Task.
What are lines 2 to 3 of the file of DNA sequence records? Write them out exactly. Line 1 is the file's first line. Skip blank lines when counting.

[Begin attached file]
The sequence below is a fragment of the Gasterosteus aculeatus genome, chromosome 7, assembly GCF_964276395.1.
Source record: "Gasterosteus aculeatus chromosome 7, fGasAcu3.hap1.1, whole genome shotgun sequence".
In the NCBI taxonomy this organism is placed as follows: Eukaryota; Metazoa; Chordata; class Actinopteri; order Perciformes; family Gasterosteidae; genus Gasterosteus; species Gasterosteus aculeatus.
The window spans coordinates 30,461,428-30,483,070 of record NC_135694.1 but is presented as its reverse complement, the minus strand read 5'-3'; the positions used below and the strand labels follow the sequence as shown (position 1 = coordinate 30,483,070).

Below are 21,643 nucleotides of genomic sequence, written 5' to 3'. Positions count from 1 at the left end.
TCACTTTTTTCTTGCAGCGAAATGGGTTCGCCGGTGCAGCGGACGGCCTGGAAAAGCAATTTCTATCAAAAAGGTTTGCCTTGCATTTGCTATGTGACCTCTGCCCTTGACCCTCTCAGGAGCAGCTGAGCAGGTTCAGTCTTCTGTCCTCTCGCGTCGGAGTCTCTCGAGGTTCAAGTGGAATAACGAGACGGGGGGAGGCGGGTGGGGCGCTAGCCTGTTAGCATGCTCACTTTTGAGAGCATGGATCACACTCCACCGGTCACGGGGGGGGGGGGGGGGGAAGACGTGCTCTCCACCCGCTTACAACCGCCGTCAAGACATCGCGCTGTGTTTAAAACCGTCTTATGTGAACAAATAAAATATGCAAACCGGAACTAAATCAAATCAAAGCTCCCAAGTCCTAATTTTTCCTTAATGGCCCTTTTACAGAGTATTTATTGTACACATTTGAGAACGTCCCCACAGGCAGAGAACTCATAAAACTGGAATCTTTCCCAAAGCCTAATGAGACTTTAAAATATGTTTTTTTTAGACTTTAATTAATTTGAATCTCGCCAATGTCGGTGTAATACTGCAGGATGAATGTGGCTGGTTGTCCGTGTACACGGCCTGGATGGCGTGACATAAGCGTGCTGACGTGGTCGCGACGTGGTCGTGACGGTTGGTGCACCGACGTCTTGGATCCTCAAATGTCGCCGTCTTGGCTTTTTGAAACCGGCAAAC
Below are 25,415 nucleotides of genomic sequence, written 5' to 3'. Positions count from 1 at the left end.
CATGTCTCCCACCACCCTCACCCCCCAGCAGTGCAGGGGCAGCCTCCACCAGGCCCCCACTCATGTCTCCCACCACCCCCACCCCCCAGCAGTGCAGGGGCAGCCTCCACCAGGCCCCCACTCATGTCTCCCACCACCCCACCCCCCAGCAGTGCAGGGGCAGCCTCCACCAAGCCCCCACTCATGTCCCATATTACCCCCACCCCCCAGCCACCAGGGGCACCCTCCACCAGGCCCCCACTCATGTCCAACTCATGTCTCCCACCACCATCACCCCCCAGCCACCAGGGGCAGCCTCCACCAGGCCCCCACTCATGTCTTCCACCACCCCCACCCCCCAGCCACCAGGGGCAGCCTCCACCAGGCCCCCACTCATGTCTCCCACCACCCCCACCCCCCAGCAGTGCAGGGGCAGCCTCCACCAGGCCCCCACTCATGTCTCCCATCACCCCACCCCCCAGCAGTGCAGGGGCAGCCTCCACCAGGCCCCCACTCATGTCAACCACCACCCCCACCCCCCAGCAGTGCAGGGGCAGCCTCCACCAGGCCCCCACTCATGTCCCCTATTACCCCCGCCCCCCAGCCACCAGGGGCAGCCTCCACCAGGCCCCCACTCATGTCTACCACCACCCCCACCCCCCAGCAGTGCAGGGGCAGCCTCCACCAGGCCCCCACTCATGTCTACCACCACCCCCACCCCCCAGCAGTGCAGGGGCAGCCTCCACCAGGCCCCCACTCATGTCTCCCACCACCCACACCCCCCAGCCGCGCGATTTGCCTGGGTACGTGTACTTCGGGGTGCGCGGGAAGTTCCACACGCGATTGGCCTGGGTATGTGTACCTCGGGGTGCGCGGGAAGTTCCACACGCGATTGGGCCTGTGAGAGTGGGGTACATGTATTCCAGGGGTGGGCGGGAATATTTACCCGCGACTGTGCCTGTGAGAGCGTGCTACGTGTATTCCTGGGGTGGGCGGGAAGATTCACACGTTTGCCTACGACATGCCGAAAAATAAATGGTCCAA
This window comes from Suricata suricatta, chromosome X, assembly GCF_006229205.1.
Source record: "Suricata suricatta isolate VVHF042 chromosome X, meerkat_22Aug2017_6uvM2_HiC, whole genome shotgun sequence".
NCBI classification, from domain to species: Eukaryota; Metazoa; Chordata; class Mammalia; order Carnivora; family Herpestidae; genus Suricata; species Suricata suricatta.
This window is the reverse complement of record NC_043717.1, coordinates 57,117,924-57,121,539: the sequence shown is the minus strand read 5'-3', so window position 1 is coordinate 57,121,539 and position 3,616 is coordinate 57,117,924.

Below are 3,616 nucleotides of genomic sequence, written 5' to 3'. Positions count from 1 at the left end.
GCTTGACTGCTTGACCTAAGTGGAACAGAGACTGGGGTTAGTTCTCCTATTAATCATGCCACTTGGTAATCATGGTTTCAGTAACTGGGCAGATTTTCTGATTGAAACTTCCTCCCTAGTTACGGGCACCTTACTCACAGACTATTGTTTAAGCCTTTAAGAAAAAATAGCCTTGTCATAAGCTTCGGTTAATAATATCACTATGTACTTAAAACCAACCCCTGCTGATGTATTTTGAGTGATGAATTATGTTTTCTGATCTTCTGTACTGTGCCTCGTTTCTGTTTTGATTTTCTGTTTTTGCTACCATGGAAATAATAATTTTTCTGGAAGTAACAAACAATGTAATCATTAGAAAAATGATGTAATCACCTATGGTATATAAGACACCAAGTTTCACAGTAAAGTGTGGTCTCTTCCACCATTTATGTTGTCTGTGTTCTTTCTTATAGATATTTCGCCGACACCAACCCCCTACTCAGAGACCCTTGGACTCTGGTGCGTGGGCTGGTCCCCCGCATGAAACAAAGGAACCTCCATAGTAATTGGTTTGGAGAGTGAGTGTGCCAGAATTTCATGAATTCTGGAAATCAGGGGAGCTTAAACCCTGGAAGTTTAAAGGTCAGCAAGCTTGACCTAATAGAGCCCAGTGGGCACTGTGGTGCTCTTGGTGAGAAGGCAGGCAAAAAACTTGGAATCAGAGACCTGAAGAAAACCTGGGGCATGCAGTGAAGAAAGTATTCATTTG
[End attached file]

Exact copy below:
Source record: "Gasterosteus aculeatus chromosome 7, fGasAcu3.hap1.1, whole genome shotgun sequence".
In the NCBI taxonomy this organism is placed as follows: Eukaryota; Metazoa; Chordata; class Actinopteri; order Perciformes; family Gasterosteidae; genus Gasterosteus; species Gasterosteus aculeatus.